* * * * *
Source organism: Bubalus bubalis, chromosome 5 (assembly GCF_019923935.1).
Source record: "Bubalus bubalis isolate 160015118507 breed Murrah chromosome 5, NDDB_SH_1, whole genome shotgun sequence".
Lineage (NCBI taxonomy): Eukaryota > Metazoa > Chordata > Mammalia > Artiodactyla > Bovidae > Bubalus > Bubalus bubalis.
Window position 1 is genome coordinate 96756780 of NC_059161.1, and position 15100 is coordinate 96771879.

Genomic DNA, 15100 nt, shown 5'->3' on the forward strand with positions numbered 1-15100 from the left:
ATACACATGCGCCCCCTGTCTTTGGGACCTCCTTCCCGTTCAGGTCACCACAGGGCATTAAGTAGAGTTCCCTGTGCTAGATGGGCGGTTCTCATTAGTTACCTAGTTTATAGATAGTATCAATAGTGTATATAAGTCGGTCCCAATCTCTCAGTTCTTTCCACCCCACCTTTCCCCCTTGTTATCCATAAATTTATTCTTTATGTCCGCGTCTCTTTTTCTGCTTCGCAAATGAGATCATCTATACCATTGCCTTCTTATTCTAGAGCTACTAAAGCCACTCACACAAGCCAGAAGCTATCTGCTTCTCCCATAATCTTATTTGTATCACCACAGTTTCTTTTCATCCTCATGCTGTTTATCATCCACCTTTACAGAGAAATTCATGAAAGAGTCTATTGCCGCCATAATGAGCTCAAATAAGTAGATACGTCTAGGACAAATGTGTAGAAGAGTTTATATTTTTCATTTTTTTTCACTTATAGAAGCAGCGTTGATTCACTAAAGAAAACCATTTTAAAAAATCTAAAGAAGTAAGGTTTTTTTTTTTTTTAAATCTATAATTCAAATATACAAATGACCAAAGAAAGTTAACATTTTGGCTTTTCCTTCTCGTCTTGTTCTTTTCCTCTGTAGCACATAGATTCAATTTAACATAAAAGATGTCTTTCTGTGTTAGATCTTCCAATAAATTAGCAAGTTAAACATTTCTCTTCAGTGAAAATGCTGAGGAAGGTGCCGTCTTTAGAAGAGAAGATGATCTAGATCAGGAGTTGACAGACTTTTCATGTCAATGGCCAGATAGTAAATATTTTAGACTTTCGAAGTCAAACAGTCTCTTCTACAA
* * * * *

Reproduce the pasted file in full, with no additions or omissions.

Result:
Source organism: Bubalus bubalis, chromosome 5 (assembly GCF_019923935.1).
Source record: "Bubalus bubalis isolate 160015118507 breed Murrah chromosome 5, NDDB_SH_1, whole genome shotgun sequence".
Lineage (NCBI taxonomy): Eukaryota > Metazoa > Chordata > Mammalia > Artiodactyla > Bovidae > Bubalus > Bubalus bubalis.
Window position 1 is genome coordinate 96756780 of NC_059161.1, and position 15100 is coordinate 96771879.

Genomic DNA, 15100 nt, shown 5'->3' on the forward strand with positions numbered 1-15100 from the left:
ATACACATGCGCCCCCTGTCTTTGGGACCTCCTTCCCGTTCAGGTCACCACAGGGCATTAAGTAGAGTTCCCTGTGCTAGATGGGCGGTTCTCATTAGTTACCTAGTTTATAGATAGTATCAATAGTGTATATAAGTCGGTCCCAATCTCTCAGTTCTTTCCACCCCACCTTTCCCCCTTGTTATCCATAAATTTATTCTTTATGTCCGCGTCTCTTTTTCTGCTTCGCAAATGAGATCATCTATACCATTGCCTTCTTATTCTAGAGCTACTAAAGCCACTCACACAAGCCAGAAGCTATCTGCTTCTCCCATAATCTTATTTGTATCACCACAGTTTCTTTTCATCCTCATGCTGTTTATCATCCACCTTTACAGAGAAATTCATGAAAGAGTCTATTGCCGCCATAATGAGCTCAAATAAGTAGATACGTCTAGGACAAATGTGTAGAAGAGTTTATATTTTTCATTTTTTTTCACTTATAGAAGCAGCGTTGATTCACTAAAGAAAACCATTTTAAAAAATCTAAAGAAGTAAGGTTTTTTTTTTTTTTAAATCTATAATTCAAATATACAAATGACCAAAGAAAGTTAACATTTTGGCTTTTCCTTCTCGTCTTGTTCTTTTCCTCTGTAGCACATAGATTCAATTTAACATAAAAGATGTCTTTCTGTGTTAGATCTTCCAATAAATTAGCAAGTTAAACATTTCTCTTCAGTGAAAATGCTGAGGAAGGTGCCGTCTTTAGAAGAGAAGATGATCTAGATCAGGAGTTGACAGACTTTTCATGTCAATGGCCAGATAGTAAATATTTTAGACTTTCGAAGTCAAACAGTCTCTTCTACAA